Born in Japan and raised in Borneo, Malaysia until the age of 4, artist Kyoco Taniyama has led a highly nomadic existence since the day she was born. Her work is inspired by the histories and characteristics of the places that she has experienced. Her site-specific installations, art projects and public art works are research based, and encourage audiences to see the local identities of each area in a new light. In turn, the relationships that emerge between the new surroundings and herself through these projects helps her recognize her own identity. Often integrating the coordinates of latitude and longitude, her work has been developed around the concept of “ubiety”, an archaic word used to describe the condition or quality of being in a place, of being located or situated.
Curator/artist Ichiro Irie invited Taniyama to develop a work as part of a group exhibition “About Place” at University of La Verne Harris Gallery featuring 8 artists who make work around the concept of place and geography. The exhibition was scheduled to open April 2020 until the COVID-19 pandemic measures took place. Like many projects and events around the world, the group exhibition has been postponed until the university can open its doors to the public again.
Click on the images below to view video clips of the exhibit.
As a prelude to the “About Place” project, Kyoco Taniyama will present the kinetic sound sculpture “Sound from the golden age” as an online solo exhibition. For this presentation, Taniyama looks no further than the history of La Verne itself, and in particular the history of its once prosperous citrus industry within the context of California’s prominent citrus and agricultural economies.
As she began her investigations about the history of La Verne, and the history of California’s citrus industry, she watched numerous archival films that included footage from packinghouses where oranges and lemons would be packed and created for distribution. She noticed that in all these films that missing were the original sounds which would have been coming from these packinghouses. Replacing these “noises” was some sort of narration or background music.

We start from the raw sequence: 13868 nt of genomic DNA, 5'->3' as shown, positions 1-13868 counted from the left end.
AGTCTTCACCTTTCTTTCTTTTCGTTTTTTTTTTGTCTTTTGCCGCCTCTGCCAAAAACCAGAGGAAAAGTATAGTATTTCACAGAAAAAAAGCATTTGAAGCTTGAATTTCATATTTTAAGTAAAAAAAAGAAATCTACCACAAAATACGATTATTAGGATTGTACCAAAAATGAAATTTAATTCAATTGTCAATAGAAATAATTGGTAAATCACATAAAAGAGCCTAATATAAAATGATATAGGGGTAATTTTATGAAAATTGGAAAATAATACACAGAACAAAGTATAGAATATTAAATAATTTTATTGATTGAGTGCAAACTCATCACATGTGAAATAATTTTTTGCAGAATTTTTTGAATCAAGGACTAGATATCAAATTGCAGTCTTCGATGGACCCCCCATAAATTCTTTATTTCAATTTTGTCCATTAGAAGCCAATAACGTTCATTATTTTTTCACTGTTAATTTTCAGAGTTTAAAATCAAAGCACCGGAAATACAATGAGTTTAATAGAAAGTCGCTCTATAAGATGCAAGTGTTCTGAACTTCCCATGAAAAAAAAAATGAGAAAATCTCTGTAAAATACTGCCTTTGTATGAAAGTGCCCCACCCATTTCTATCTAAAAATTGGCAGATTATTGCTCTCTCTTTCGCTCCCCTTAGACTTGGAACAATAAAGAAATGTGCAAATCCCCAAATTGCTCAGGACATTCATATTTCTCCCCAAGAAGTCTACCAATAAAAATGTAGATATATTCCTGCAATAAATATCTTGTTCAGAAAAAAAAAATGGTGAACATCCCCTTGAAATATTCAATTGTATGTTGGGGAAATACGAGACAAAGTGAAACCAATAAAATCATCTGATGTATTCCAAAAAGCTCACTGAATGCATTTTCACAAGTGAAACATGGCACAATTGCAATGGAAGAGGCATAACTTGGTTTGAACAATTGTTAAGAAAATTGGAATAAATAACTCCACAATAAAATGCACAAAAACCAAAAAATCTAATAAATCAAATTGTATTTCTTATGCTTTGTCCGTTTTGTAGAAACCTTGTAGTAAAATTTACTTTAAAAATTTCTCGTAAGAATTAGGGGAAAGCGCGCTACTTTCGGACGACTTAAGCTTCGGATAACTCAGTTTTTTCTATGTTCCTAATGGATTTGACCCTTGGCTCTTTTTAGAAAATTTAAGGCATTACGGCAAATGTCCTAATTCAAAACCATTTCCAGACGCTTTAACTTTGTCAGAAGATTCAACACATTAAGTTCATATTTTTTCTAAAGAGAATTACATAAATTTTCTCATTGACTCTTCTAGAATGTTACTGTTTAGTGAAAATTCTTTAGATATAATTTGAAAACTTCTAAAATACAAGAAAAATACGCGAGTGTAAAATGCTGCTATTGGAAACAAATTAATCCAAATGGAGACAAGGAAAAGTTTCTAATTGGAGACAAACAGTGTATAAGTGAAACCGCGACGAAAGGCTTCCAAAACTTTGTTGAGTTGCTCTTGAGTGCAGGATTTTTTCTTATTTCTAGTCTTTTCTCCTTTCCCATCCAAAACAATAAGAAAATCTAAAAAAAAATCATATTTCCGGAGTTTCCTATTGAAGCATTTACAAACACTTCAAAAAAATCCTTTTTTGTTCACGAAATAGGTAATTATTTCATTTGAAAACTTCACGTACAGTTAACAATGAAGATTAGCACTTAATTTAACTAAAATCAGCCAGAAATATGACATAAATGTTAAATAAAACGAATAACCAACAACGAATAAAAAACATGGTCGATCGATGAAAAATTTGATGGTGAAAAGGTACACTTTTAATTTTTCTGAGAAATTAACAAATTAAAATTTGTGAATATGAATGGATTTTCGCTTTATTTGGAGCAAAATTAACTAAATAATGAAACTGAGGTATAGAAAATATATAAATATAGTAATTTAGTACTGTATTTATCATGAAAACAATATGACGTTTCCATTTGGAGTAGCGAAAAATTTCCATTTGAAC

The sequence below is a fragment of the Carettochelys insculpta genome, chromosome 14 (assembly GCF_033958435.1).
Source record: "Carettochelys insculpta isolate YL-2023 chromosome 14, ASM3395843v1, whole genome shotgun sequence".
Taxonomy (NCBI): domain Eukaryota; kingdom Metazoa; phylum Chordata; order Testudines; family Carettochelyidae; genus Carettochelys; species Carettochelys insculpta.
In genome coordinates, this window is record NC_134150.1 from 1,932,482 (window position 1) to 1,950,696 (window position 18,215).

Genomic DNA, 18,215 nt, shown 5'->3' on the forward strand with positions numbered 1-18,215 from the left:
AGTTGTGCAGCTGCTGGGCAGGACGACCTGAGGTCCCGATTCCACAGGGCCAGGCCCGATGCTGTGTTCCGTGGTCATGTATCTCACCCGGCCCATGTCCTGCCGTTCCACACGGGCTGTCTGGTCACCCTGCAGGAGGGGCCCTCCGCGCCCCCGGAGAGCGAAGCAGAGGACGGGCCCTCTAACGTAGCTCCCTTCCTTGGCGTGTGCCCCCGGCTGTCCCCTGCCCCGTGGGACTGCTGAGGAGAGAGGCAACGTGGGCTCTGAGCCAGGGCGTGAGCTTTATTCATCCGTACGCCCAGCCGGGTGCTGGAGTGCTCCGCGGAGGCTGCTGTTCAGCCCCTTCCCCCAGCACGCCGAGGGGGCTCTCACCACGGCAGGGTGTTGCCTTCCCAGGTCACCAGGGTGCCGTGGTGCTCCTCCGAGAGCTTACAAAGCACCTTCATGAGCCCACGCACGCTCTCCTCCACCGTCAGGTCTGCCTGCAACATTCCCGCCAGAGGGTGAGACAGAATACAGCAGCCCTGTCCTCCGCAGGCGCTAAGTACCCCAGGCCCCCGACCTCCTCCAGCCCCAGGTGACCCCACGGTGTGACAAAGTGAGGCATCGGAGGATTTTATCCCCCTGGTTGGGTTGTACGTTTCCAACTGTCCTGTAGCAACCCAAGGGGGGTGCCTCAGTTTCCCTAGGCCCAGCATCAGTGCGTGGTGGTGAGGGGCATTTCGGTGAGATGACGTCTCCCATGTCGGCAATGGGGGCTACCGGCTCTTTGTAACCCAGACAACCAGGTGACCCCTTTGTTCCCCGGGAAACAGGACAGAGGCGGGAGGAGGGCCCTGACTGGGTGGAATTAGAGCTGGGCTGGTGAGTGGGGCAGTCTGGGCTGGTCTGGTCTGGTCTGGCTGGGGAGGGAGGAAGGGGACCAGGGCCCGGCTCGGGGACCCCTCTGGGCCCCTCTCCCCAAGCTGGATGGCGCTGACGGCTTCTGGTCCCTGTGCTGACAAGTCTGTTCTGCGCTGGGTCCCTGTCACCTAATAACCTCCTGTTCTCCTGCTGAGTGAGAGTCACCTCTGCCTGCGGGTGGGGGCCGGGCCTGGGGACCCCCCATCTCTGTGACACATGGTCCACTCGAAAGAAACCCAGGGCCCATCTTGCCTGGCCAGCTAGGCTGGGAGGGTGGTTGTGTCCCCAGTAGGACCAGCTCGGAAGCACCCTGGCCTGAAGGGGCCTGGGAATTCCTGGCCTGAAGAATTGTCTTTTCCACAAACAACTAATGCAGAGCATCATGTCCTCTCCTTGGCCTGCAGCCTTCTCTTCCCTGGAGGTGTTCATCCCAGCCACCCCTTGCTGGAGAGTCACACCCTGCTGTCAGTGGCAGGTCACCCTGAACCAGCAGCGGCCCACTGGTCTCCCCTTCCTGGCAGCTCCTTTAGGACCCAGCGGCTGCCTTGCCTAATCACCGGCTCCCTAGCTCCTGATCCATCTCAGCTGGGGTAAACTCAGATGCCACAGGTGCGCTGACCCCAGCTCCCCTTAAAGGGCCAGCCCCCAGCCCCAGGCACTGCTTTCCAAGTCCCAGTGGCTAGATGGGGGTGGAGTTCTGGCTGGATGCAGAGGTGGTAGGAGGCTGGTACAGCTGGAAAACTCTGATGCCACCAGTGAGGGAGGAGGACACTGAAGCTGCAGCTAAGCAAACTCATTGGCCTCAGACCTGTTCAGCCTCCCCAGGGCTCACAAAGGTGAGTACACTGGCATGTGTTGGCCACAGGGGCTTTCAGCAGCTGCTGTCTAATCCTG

For this exhibition Taniyama has created a phonograph player sitting on wood crates with a specially produced vinyl record that emits the noises from a real orange packinghouse. The viewer/participant is able to turn the player with their own hand, and sound is amplified by a bullhorn made by the artist. She considers these sounds as experiences that might be “echoing in the workers’ heads or in their memories.” With this piece, the artist hopes to conjure the city of La Verne’s historical origins by filling the Harris gallery space with the aural atmosphere of a bygone era.
We would like to thank Nomura Foundation and Pasadena Art Alliance for their respective support for Kyoco Taniyama and the “About Place” project and exhibition.
Kyoco Taniyama has exhibited her work extensively in Japan as well as international events and venues such as Fuchu Art Museum in Tokyo, Japan, Hakone Open Air Museum in Kanagawa, Japan, Bradwolff Projects × ZBK Zuidoost in Amsterdam, Netherlands, the 2010 and 2103 editions of Setouchi Triennale in Kagawa, Japan, and the 2009 Echigo-Tsumari Art Triennale in Niigata, Japan. She was a recipient of the prestigious Bunkacho Agency for Cultural Affairs fellowship (2018-2019), and the Asian Cultural Council fellowship (2012-2013). Taniyama received her graduate and undergraduate degrees at Musashino Art University. She currently lives and works in Berlin, Germany.